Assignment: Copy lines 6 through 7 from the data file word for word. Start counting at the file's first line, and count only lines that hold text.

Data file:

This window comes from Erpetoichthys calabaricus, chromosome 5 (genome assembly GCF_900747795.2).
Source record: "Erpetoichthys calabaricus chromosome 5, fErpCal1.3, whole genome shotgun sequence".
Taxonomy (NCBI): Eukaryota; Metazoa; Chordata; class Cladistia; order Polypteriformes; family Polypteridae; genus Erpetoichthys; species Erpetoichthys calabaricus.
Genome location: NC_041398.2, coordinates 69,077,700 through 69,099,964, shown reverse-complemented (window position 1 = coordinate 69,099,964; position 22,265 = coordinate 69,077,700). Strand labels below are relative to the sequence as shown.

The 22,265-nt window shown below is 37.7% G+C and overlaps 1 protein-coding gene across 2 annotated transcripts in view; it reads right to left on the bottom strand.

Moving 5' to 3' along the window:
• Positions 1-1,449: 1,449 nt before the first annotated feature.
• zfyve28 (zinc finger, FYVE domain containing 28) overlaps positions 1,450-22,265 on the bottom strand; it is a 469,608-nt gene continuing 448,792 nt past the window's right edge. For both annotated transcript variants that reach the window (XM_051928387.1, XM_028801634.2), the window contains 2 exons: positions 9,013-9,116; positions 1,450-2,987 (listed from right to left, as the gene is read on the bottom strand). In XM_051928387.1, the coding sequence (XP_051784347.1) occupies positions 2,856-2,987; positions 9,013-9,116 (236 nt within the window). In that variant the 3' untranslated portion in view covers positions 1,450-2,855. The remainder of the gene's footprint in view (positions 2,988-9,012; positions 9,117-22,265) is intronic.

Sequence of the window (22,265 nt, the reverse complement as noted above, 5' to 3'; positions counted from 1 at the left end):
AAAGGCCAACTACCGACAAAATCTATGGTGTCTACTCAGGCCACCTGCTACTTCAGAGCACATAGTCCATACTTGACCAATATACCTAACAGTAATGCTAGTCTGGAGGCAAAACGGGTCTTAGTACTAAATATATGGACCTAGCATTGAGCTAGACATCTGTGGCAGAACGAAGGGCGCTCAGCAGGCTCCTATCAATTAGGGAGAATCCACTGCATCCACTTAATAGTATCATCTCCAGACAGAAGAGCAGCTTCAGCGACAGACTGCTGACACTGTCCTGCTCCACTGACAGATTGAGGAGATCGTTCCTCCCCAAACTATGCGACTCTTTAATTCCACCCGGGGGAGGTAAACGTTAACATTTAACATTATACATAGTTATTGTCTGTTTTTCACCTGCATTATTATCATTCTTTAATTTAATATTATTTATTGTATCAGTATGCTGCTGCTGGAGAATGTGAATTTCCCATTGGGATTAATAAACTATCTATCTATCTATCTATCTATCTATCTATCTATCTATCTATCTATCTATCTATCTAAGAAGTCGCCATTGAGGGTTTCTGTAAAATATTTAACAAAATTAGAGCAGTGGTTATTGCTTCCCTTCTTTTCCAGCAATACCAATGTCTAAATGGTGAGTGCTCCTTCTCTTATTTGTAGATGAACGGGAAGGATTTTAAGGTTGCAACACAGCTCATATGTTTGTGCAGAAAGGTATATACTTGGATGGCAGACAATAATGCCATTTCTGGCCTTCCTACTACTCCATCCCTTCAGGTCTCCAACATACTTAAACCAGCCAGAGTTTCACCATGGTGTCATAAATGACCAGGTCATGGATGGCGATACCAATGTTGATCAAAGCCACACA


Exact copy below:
Moving 5' to 3' along the window:
• Positions 1-1,449: 1,449 nt before the first annotated feature.